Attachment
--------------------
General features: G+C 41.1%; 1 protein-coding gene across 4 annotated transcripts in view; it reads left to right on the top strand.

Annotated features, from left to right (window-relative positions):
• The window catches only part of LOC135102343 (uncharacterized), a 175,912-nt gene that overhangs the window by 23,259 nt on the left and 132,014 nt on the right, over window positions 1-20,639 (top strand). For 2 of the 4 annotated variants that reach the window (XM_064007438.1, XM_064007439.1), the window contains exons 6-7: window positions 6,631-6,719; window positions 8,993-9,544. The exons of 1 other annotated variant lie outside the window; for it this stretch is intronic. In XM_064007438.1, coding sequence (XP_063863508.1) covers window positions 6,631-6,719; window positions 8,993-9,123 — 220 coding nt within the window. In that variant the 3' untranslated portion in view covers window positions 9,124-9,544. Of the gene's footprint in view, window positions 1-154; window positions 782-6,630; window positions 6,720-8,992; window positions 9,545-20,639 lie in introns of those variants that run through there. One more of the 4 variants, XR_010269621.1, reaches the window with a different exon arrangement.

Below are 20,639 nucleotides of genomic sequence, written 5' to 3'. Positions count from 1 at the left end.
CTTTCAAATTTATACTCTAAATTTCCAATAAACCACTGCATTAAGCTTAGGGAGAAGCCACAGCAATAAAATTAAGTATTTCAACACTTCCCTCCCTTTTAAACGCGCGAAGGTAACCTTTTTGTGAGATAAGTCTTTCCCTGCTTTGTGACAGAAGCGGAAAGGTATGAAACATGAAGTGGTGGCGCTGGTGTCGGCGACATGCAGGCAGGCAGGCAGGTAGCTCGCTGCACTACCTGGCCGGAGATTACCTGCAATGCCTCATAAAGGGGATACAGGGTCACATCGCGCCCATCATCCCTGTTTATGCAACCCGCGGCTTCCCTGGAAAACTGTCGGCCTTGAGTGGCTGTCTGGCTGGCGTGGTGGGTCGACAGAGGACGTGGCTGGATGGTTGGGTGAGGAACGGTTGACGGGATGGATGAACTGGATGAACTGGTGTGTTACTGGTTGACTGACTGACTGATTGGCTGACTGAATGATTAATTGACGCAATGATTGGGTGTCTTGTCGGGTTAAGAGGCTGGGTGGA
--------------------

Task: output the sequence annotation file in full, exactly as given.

General features: G+C 41.1%; 1 protein-coding gene across 4 annotated transcripts in view; it reads left to right on the top strand.

Annotated features, from left to right (window-relative positions):
• The window catches only part of LOC135102343 (uncharacterized), a 175,912-nt gene that overhangs the window by 23,259 nt on the left and 132,014 nt on the right, over window positions 1-20,639 (top strand). For 2 of the 4 annotated variants that reach the window (XM_064007438.1, XM_064007439.1), the window contains exons 6-7: window positions 6,631-6,719; window positions 8,993-9,544. The exons of 1 other annotated variant lie outside the window; for it this stretch is intronic. In XM_064007438.1, coding sequence (XP_063863508.1) covers window positions 6,631-6,719; window positions 8,993-9,123 — 220 coding nt within the window. In that variant the 3' untranslated portion in view covers window positions 9,124-9,544. Of the gene's footprint in view, window positions 1-154; window positions 782-6,630; window positions 6,720-8,992; window positions 9,545-20,639 lie in introns of those variants that run through there. One more of the 4 variants, XR_010269621.1, reaches the window with a different exon arrangement.

Below are 20,639 nucleotides of genomic sequence, written 5' to 3'. Positions count from 1 at the left end.
CTTTCAAATTTATACTCTAAATTTCCAATAAACCACTGCATTAAGCTTAGGGAGAAGCCACAGCAATAAAATTAAGTATTTCAACACTTCCCTCCCTTTTAAACGCGCGAAGGTAACCTTTTTGTGAGATAAGTCTTTCCCTGCTTTGTGACAGAAGCGGAAAGGTATGAAACATGAAGTGGTGGCGCTGGTGTCGGCGACATGCAGGCAGGCAGGCAGGTAGCTCGCTGCACTACCTGGCCGGAGATTACCTGCAATGCCTCATAAAGGGGATACAGGGTCACATCGCGCCCATCATCCCTGTTTATGCAACCCGCGGCTTCCCTGGAAAACTGTCGGCCTTGAGTGGCTGTCTGGCTGGCGTGGTGGGTCGACAGAGGACGTGGCTGGATGGTTGGGTGAGGAACGGTTGACGGGATGGATGAACTGGATGAACTGGTGTGTTACTGGTTGACTGACTGACTGATTGGCTGACTGAATGATTAATTGACGCAATGATTGGGTGTCTTGTCGGGTTAAGAGGCTGGGTGGA